TORONTO’S COOL ANNEX NOT A TYPICAL HOTEL
Just like home — if you have a terrific loft, eclectic art and vintage vinyl on turntable
Hipsters have a new home. The Annex is an intimate, indie experience in Toronto, now the fourth-largest city in North America and growing exponentially. This just-opened boutique property has a cool, relaxed design and a do-it-yourself paradigm that’s plugged in and progressive. The look reflects edgy elegance in an industrial blueprint, a backdrop to a post-millennium hospitality style. The Annex opened last month with 24 light-filled, loft-inspired rooms and a lounge that’s the perfect place to chill, from morning cappuccino to evening cocktails, with enlightened casual cuisine throughout. The hotel represents vibrant new life in a funky Victorian-era neighbourhood also called The Annex. The entrance is in a laneway popping with hip-hop street art, so there’s an air of urban adventure as you arrive, but a surprisingly smooth scenario once you’re inside. The scene: “Big brands now are doing small hotels, too,” said Justin Fong, one of The Annex’s three owners. “But they’re still doing bright lights and neon signs. “We know our clients better. Young creatives are looking for real experiences, not mega-tourist attractions. “The Annex represents authenticity in an authentic neighbourhood. And our playbook is filled with local partners.” All good, but The Annex is unconventional, too. There are no elevators, no phones and no televisions. But, no worries. You are meant to text your requests, and the staff will call an Uber or deliver a bottle of Pinot Noir. And each room has free Netflix streaming on a 13-inch iPad Pro (cleaned daily with a special solution). Plus, guests can help themselves to towels and tissues from self-serve closets. The Annex is young in spirit and therefore tech. Typically guests book online, receive a keypad code by email and head to their rooms independently. There is no front desk, but general manager Michael Shea, formerly of Four Seasons Hotels & Resorts, head host Jessika Dufour, who is from Montreal, or another team member is always on site. The hotel’s creative director, Alexander Lynn, has orchestrated a gallery-like feeling throughout the hotel, with striking contemporary prints and photographs by Torontonians including Max Rosenstein and Melody Hansen, and Marwa Beloufa of Montreal. Relaxed rooms: Studio AC of Toronto (Studio for Architecture & Collaboration) whitewashed the 100-year-old brick walls and installed minimalist plywood shelving and cabinets. The bathrooms are totally today, with glass showers, high-quality fixtures and Malin + Goetz toiletries. The rooms all are different but each has lots of space and large windows. They’re just like home — if you have a terrific loft with daily housekeeping, eclectic art and a turntable spinning vintage vinyl. The beds are masterworks. The thick, luxurious mattresses are from Stearns & Foster, which supplies many five-star hotels; the fine sheets are by Sferra of Italy; and the beautiful duvets and pillows come from Marie l’Oie of Montreal. Even the mini-bars are cutting edge. The beverages include Thirsty Buddha coconut pineapple water, Forty Creek Whisky and craft beer from Collective Arts Brewing. Food and drink: The Annex Lobby Bar has a sensual, 1930s look created by the Gauley Brothers of Montreal. The chairs are draped in champagne velvet and potted plants flourish around a curved white marble bar. This lounge is tiny, but Brooke De Nobile, food and beverage general manager, covers a lot of ground, changing mood and menus through the day. Mornings are healthy, trendy and yummy, with baked goods like a pistachio-raspberry danish, an elk-cheddar-egg breakfast sandwich, or a turmeric-banana muffin, plus liquid nutrition like bone broth, super-food coconut cups or dark-roast coffee. The midday menu includes mushroom toast, grilled cheese or smoked trout; and for evening there are steak tartare, niçoise salad, and charcuterie and cheese platters. Signature cocktails include the Partners in Crime, with tequila; Cointreau and juices; and the Lock, Stock and Smoke, with Dillon’s Rye, Laphroaig single malt and orange and chocolate bitters. The carefully chosen wines — sparking, white, red and orange — are mostly organic and biodynamic and from such boutique producers as Pearl Morissette from Niagara. The Annex’s Commons, another culinary corner opening in January, will give fast food a good name. Big Trouble Pizza is known for the unexpected like the Butter Jam Jam with raspberry jam, butter cream and cheese; or the Kung-Funghi with enoki and Portobello, spiced with truffle, chili and chives. And Seven Lives Tacos will do its own take on chicken, fish, shrimp and corn tacos, topped with salsa and cheese.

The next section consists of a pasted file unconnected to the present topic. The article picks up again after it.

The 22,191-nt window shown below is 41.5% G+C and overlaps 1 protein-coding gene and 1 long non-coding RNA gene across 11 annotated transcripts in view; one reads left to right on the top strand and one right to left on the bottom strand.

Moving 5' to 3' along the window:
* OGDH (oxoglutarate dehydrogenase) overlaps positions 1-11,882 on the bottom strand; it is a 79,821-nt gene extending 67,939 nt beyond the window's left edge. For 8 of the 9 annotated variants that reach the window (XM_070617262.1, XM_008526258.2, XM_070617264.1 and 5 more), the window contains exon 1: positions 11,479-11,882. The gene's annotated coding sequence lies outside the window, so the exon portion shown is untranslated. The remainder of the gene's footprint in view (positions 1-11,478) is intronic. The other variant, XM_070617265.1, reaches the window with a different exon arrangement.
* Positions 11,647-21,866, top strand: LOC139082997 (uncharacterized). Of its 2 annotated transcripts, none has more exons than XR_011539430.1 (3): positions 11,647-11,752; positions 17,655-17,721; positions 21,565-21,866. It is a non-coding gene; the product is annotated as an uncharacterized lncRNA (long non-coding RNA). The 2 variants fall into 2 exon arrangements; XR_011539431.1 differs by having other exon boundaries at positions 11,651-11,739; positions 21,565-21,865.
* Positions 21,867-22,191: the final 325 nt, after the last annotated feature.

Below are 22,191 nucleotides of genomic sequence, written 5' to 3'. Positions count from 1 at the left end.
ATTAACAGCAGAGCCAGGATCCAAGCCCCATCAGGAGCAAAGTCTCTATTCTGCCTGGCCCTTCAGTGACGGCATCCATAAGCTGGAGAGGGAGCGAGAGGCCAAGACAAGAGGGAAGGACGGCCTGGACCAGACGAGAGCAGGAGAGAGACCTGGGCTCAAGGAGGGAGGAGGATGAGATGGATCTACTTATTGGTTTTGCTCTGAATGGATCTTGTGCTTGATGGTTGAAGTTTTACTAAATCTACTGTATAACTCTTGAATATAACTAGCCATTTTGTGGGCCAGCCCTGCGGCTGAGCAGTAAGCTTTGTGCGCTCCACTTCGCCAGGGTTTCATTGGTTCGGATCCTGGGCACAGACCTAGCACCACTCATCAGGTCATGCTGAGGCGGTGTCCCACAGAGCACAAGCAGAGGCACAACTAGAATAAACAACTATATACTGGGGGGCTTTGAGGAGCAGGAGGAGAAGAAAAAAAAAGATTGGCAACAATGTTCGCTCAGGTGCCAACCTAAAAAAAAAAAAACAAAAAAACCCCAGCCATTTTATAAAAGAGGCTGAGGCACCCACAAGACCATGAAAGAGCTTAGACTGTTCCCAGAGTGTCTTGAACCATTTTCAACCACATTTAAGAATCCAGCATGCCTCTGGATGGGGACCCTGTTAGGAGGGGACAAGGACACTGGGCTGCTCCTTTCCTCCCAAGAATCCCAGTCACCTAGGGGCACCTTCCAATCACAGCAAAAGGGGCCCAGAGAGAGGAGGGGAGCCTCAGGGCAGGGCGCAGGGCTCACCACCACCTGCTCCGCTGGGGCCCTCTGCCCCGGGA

The stylish Annex Lobby Bar operates from morning coffee to evening cocktails.
The Annex’s rooms all are different but each has lots of space.